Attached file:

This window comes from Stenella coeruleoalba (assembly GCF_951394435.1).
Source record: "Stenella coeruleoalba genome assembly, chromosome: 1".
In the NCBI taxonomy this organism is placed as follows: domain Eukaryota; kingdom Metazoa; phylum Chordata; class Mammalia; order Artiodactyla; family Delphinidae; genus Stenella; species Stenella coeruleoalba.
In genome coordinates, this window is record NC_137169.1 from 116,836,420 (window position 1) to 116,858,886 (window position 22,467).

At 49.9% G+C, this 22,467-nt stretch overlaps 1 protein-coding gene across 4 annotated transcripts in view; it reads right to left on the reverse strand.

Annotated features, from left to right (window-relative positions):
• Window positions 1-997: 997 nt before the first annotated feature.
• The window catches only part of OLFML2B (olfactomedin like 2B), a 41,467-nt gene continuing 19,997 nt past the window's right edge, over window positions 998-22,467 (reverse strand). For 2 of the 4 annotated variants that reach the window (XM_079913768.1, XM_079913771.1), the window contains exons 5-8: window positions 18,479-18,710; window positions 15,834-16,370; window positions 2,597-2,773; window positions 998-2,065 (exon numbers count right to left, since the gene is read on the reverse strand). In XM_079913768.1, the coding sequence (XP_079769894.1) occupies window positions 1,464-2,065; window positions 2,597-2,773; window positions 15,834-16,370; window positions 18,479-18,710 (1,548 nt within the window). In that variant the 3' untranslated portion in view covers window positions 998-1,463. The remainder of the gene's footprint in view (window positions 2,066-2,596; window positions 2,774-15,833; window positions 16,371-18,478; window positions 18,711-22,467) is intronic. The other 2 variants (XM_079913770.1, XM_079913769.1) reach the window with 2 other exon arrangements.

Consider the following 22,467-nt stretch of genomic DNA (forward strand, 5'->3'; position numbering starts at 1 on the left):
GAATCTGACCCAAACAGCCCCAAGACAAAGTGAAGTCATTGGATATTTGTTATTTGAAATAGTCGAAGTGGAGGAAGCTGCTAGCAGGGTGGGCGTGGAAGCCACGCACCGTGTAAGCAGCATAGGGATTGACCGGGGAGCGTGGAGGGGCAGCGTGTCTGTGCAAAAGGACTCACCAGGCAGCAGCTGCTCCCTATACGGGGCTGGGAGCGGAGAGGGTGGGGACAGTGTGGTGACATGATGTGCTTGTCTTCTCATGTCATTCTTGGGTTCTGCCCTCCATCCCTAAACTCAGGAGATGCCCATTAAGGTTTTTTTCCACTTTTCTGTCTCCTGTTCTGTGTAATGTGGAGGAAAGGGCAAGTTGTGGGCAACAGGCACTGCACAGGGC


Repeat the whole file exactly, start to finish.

This window comes from Stenella coeruleoalba (assembly GCF_951394435.1).
Source record: "Stenella coeruleoalba genome assembly, chromosome: 1".
In the NCBI taxonomy this organism is placed as follows: domain Eukaryota; kingdom Metazoa; phylum Chordata; class Mammalia; order Artiodactyla; family Delphinidae; genus Stenella; species Stenella coeruleoalba.
In genome coordinates, this window is record NC_137169.1 from 116,836,420 (window position 1) to 116,858,886 (window position 22,467).

At 49.9% G+C, this 22,467-nt stretch overlaps 1 protein-coding gene across 4 annotated transcripts in view; it reads right to left on the reverse strand.

Annotated features, from left to right (window-relative positions):
• Window positions 1-997: 997 nt before the first annotated feature.
• The window catches only part of OLFML2B (olfactomedin like 2B), a 41,467-nt gene continuing 19,997 nt past the window's right edge, over window positions 998-22,467 (reverse strand). For 2 of the 4 annotated variants that reach the window (XM_079913768.1, XM_079913771.1), the window contains exons 5-8: window positions 18,479-18,710; window positions 15,834-16,370; window positions 2,597-2,773; window positions 998-2,065 (exon numbers count right to left, since the gene is read on the reverse strand). In XM_079913768.1, the coding sequence (XP_079769894.1) occupies window positions 1,464-2,065; window positions 2,597-2,773; window positions 15,834-16,370; window positions 18,479-18,710 (1,548 nt within the window). In that variant the 3' untranslated portion in view covers window positions 998-1,463. The remainder of the gene's footprint in view (window positions 2,066-2,596; window positions 2,774-15,833; window positions 16,371-18,478; window positions 18,711-22,467) is intronic. The other 2 variants (XM_079913770.1, XM_079913769.1) reach the window with 2 other exon arrangements.

Consider the following 22,467-nt stretch of genomic DNA (forward strand, 5'->3'; position numbering starts at 1 on the left):
GAATCTGACCCAAACAGCCCCAAGACAAAGTGAAGTCATTGGATATTTGTTATTTGAAATAGTCGAAGTGGAGGAAGCTGCTAGCAGGGTGGGCGTGGAAGCCACGCACCGTGTAAGCAGCATAGGGATTGACCGGGGAGCGTGGAGGGGCAGCGTGTCTGTGCAAAAGGACTCACCAGGCAGCAGCTGCTCCCTATACGGGGCTGGGAGCGGAGAGGGTGGGGACAGTGTGGTGACATGATGTGCTTGTCTTCTCATGTCATTCTTGGGTTCTGCCCTCCATCCCTAAACTCAGGAGATGCCCATTAAGGTTTTTTTCCACTTTTCTGTCTCCTGTTCTGTGTAATGTGGAGGAAAGGGCAAGTTGTGGGCAACAGGCACTGCACAGGGC